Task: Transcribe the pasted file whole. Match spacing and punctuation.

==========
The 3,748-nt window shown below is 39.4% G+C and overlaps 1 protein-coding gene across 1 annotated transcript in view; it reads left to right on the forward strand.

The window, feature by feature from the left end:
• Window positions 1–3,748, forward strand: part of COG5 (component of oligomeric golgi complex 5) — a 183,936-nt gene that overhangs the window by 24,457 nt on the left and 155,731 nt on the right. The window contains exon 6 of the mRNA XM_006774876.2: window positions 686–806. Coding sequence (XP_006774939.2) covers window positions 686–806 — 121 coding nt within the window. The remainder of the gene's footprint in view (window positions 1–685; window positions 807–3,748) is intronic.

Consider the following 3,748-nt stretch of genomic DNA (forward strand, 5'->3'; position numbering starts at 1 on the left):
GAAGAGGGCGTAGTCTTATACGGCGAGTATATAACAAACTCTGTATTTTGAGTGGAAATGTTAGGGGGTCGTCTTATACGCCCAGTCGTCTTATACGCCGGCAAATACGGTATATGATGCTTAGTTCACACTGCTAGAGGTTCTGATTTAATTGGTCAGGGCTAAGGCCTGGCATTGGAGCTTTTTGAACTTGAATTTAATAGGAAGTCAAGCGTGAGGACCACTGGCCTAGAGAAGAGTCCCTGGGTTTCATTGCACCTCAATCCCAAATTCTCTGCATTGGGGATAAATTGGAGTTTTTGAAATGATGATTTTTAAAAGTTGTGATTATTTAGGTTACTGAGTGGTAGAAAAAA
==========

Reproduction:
The 3,748-nt window shown below is 39.4% G+C and overlaps 1 protein-coding gene across 1 annotated transcript in view; it reads left to right on the forward strand.

The window, feature by feature from the left end:
• Window positions 1–3,748, forward strand: part of COG5 (component of oligomeric golgi complex 5) — a 183,936-nt gene that overhangs the window by 24,457 nt on the left and 155,731 nt on the right. The window contains exon 6 of the mRNA XM_006774876.2: window positions 686–806. Coding sequence (XP_006774939.2) covers window positions 686–806 — 121 coding nt within the window. The remainder of the gene's footprint in view (window positions 1–685; window positions 807–3,748) is intronic.

Consider the following 3,748-nt stretch of genomic DNA (forward strand, 5'->3'; position numbering starts at 1 on the left):
GAAGAGGGCGTAGTCTTATACGGCGAGTATATAACAAACTCTGTATTTTGAGTGGAAATGTTAGGGGGTCGTCTTATACGCCCAGTCGTCTTATACGCCGGCAAATACGGTATATGATGCTTAGTTCACACTGCTAGAGGTTCTGATTTAATTGGTCAGGGCTAAGGCCTGGCATTGGAGCTTTTTGAACTTGAATTTAATAGGAAGTCAAGCGTGAGGACCACTGGCCTAGAGAAGAGTCCCTGGGTTTCATTGCACCTCAATCCCAAATTCTCTGCATTGGGGATAAATTGGAGTTTTTGAAATGATGATTTTTAAAAGTTGTGATTATTTAGGTTACTGAGTGGTAGAAAAAA